Testing of the unnotched specimens under CP did not result in a significant reduction in proof strength. However, there was a clear relationship between increasing material strength, as measured in air, and reduced ultimate tensile strength (UTS) and elongation, when tested under CP.

The materials revealed an increased notch sensitivity, when tested in the presence of hydrogen, particularly for the higher strength materials, such as Alloy 945X (UNS N09946). Notch sensitivity in hydrogen was manifested mainly by reduced UTS. The increased notch UTS sensitivity in hydrogen is attributed to the interplay between strain localisation within the notch, and the propensity for hydrogen to diffuse towards highly strained and plastically deformed regions. It would appear as though the onset of plasticity was the point of divergence in material properties, and that the materials behaved similarly in equivalent tests in air within the elastic regime.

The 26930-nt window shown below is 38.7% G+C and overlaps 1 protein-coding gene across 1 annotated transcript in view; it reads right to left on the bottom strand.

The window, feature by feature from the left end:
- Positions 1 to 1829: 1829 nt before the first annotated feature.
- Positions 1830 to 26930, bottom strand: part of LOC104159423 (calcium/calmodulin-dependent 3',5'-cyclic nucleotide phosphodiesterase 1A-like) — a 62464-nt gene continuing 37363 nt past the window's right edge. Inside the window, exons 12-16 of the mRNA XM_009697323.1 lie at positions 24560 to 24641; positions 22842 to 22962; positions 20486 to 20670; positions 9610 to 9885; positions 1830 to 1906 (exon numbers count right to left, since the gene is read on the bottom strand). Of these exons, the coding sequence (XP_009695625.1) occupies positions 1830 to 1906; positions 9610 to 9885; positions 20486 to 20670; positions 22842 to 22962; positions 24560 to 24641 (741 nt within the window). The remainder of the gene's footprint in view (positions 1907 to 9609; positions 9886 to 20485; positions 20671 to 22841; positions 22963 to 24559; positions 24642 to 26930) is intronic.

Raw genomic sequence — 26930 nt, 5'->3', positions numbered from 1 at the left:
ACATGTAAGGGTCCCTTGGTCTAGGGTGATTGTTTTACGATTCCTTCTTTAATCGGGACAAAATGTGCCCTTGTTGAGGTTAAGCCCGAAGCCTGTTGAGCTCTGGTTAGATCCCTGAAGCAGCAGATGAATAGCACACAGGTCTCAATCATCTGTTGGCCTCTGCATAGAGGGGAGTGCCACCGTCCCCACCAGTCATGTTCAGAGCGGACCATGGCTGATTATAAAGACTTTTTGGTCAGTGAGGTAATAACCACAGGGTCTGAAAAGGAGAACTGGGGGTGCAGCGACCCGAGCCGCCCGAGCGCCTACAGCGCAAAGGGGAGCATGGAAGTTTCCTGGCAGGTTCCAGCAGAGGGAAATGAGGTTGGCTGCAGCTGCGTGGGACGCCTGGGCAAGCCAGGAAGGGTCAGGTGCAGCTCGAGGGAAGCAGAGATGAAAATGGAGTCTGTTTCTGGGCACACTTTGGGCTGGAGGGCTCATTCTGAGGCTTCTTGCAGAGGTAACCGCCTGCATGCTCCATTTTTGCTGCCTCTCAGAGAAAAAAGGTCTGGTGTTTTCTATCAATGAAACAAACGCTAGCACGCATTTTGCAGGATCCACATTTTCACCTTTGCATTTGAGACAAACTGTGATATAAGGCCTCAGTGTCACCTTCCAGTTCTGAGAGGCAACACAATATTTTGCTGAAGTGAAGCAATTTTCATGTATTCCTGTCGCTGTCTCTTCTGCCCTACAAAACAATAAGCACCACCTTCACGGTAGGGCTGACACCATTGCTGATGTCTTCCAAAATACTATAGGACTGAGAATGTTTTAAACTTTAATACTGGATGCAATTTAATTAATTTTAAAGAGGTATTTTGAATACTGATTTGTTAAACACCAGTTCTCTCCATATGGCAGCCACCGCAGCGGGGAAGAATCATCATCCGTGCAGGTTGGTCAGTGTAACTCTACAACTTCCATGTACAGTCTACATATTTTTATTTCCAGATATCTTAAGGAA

Figure 1 shows the fracture morphology of the hydrogen-charged specimens consisted of a ring of  brittle faceted fracture which corresponded to the area into which hydrogen had diffused during pre-charging and testing. Towards the centre of the specimen, the fracture morphology became increasingly ductile.

High magnification inspection of the embrittled portions of the fracture surface revealed the ‘brittle’ intragranular facets to be populated by slip band traces, the intersections of which were shown to be nucleation sites for micro- and nano-voids. At high strains, it is anticipated these voids will coalesce, resulting in hydrogen crack propagation. Most importantly, these results show that hydrogen embrittlement of these alloys, whilst macroscopically brittle, is fundamentally a high strain and dislocation activated plastic process.